A disastrous mistake is to start the fire with alcohol, anti-freeze, kerosene, diesel oil or lighter fluid. This can not only set fire to the barbecue, but the guests and the house as well. It will also give the steak the flavor of having I een broiled in a grease pit. Some permanent barbecues have gas jets to start the fire. In the absence of that, (he best starter is kindling but care should be taken in selecting it there’s a danger in flavoring the fire with some

woods. Pine for instance gives the food a fine taste of turpentine.

A particularly gruesome type of barbecue host is the one who figures that because it’s outdoors, anything goes in the way of rough-and-ready handling of food. Many people have sat watching with pale faces a host making the fire and doing various chores around the fire and away from it, and then, without washing his hands, begin lovingly to flatten down the meat with his fingers.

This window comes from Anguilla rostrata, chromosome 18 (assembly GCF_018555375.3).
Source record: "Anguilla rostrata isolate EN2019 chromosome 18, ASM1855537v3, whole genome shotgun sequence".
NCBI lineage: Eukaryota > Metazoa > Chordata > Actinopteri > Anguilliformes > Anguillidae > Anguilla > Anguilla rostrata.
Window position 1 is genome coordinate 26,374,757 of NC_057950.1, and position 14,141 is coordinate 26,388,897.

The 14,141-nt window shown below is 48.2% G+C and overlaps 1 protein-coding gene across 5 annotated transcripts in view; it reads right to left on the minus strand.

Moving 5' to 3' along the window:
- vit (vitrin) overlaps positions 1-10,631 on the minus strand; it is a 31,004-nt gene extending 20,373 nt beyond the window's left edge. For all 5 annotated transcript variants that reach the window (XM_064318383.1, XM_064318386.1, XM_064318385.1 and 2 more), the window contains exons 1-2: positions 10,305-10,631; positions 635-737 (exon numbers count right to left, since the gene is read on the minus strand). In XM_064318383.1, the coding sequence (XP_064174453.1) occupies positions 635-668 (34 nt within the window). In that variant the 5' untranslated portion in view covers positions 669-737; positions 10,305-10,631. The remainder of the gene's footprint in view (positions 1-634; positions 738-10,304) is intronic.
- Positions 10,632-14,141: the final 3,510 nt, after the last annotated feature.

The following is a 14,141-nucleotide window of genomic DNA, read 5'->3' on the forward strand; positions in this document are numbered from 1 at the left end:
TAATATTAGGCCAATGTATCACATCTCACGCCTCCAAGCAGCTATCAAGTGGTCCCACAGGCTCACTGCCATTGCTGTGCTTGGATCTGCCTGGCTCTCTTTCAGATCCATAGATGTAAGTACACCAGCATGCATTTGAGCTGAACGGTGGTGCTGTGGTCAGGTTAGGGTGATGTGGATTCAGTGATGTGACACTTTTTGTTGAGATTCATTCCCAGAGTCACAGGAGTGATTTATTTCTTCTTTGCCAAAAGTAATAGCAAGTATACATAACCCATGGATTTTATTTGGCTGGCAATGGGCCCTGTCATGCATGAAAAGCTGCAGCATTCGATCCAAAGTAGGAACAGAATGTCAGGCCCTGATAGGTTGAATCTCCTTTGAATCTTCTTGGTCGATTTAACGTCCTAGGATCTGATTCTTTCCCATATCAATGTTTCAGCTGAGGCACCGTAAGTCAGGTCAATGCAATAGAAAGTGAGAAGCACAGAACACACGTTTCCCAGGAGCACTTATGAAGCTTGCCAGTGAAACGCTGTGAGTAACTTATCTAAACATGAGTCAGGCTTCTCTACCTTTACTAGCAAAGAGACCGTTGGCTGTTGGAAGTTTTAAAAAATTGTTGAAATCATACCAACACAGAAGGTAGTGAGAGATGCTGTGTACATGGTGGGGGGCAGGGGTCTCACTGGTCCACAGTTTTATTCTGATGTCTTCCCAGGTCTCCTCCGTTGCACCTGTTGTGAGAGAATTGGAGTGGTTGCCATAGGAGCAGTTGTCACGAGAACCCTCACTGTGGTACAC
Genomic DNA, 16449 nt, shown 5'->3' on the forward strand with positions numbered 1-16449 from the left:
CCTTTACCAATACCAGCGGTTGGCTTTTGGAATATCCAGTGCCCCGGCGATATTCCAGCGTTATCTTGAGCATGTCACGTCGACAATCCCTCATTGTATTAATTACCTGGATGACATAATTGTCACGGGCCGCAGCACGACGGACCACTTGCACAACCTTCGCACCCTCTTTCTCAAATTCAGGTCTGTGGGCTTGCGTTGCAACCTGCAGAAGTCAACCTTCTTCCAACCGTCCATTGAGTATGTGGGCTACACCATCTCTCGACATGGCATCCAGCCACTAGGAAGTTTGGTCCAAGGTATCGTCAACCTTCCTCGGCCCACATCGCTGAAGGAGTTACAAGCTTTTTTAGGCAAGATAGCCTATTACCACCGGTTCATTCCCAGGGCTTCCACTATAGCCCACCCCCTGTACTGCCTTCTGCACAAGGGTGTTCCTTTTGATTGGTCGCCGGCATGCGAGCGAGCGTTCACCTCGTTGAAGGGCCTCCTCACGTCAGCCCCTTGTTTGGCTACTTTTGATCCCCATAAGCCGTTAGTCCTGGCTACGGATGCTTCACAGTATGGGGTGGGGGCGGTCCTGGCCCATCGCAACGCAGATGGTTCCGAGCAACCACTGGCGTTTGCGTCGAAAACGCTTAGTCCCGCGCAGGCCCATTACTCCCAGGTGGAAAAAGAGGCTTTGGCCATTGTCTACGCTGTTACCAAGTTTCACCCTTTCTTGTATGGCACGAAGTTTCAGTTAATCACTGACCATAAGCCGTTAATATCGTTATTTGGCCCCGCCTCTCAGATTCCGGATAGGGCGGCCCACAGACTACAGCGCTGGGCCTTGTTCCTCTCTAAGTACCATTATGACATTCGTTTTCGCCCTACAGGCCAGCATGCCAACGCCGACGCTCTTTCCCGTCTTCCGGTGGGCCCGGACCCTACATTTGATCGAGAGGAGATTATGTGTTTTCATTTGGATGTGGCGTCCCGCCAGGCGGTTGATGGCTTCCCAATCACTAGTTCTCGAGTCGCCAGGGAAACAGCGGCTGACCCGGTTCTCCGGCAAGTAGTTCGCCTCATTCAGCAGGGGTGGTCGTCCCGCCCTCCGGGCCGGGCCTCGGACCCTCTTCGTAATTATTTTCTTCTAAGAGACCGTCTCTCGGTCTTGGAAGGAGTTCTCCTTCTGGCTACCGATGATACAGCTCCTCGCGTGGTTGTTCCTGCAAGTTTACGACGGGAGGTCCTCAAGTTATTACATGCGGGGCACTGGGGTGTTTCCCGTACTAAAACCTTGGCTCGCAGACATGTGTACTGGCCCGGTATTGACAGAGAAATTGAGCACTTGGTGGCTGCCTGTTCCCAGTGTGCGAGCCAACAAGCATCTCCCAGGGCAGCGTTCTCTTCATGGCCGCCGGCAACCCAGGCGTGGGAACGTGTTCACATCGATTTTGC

Another mistake is to burn garbage and trash in a barbecue. Bricks have a way of storing bad smells and releasing them again when they warm up. The only way they can be cleaned again is by sandblasting.

Barbecues have brought in their own brand of pest. One of the worst and the most common is the guest who can always cook better than the host. “There’s always some guy,” one man told me, “who says, ‘I was at a barbecue supper the other night and they served the most terrific sauce I’ve ever tasted. Here, I’ll show you how to make it.’ ”

Cooking outdoors has other minor hazards. Neighborhood dogs are inclined to gather from blocks around, cross-eyed with desire at the smell of food. Barbecue fans frequently have neighbors who can’t resist leaning on the fence and giving a few instructions. Complete fiascoes also happen. One baggy-eyed young Toronto bachelor lawyer with a hutch haircut still tells of a wide-open evening when he panicked during a fire-pit flare-up and doused the flames with a Martini. He suffered such a burn that he ended up in a doctor’s office.